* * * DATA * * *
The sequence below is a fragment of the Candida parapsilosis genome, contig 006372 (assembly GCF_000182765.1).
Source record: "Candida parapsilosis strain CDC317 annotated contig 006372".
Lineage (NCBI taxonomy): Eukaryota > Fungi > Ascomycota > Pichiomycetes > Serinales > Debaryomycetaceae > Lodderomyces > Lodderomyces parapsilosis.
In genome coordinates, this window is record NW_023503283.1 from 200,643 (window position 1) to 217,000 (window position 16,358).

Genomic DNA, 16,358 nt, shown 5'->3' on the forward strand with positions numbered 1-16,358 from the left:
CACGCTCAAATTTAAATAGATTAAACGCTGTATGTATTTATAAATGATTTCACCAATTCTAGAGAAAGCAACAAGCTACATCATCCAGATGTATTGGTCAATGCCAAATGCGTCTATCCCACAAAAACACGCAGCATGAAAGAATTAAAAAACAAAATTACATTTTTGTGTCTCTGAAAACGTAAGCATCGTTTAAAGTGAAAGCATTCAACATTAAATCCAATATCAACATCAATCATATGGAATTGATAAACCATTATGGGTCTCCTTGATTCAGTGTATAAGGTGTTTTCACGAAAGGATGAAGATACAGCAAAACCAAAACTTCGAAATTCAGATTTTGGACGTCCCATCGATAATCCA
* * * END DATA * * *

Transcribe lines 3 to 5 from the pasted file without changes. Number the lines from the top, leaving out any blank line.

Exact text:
Lineage (NCBI taxonomy): Eukaryota > Fungi > Ascomycota > Pichiomycetes > Serinales > Debaryomycetaceae > Lodderomyces > Lodderomyces parapsilosis.
In genome coordinates, this window is record NW_023503283.1 from 200,643 (window position 1) to 217,000 (window position 16,358).

Genomic DNA, 16,358 nt, shown 5'->3' on the forward strand with positions numbered 1-16,358 from the left: